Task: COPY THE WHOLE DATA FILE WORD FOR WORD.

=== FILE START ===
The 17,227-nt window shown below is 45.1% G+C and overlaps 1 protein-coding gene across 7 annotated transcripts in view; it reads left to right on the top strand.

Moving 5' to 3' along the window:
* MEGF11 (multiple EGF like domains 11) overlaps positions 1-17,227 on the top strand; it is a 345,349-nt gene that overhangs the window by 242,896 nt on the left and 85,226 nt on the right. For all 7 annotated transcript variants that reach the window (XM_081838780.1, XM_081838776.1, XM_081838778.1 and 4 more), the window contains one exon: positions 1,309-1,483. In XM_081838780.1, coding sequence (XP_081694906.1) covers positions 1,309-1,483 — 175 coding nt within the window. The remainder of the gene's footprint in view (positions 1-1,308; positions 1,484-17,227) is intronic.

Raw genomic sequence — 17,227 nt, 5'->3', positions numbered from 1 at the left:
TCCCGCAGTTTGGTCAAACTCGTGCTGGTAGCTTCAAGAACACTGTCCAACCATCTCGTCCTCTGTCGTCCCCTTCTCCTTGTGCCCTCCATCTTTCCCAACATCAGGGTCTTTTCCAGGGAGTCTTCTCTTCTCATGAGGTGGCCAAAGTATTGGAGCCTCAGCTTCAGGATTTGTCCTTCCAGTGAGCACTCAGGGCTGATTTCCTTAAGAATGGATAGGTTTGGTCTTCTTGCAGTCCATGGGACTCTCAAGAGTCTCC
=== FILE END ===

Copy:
The 17,227-nt window shown below is 45.1% G+C and overlaps 1 protein-coding gene across 7 annotated transcripts in view; it reads left to right on the top strand.

Moving 5' to 3' along the window:
* MEGF11 (multiple EGF like domains 11) overlaps positions 1-17,227 on the top strand; it is a 345,349-nt gene that overhangs the window by 242,896 nt on the left and 85,226 nt on the right. For all 7 annotated transcript variants that reach the window (XM_081838780.1, XM_081838776.1, XM_081838778.1 and 4 more), the window contains one exon: positions 1,309-1,483. In XM_081838780.1, coding sequence (XP_081694906.1) covers positions 1,309-1,483 — 175 coding nt within the window. The remainder of the gene's footprint in view (positions 1-1,308; positions 1,484-17,227) is intronic.

Raw genomic sequence — 17,227 nt, 5'->3', positions numbered from 1 at the left:
TCCCGCAGTTTGGTCAAACTCGTGCTGGTAGCTTCAAGAACACTGTCCAACCATCTCGTCCTCTGTCGTCCCCTTCTCCTTGTGCCCTCCATCTTTCCCAACATCAGGGTCTTTTCCAGGGAGTCTTCTCTTCTCATGAGGTGGCCAAAGTATTGGAGCCTCAGCTTCAGGATTTGTCCTTCCAGTGAGCACTCAGGGCTGATTTCCTTAAGAATGGATAGGTTTGGTCTTCTTGCAGTCCATGGGACTCTCAAGAGTCTCC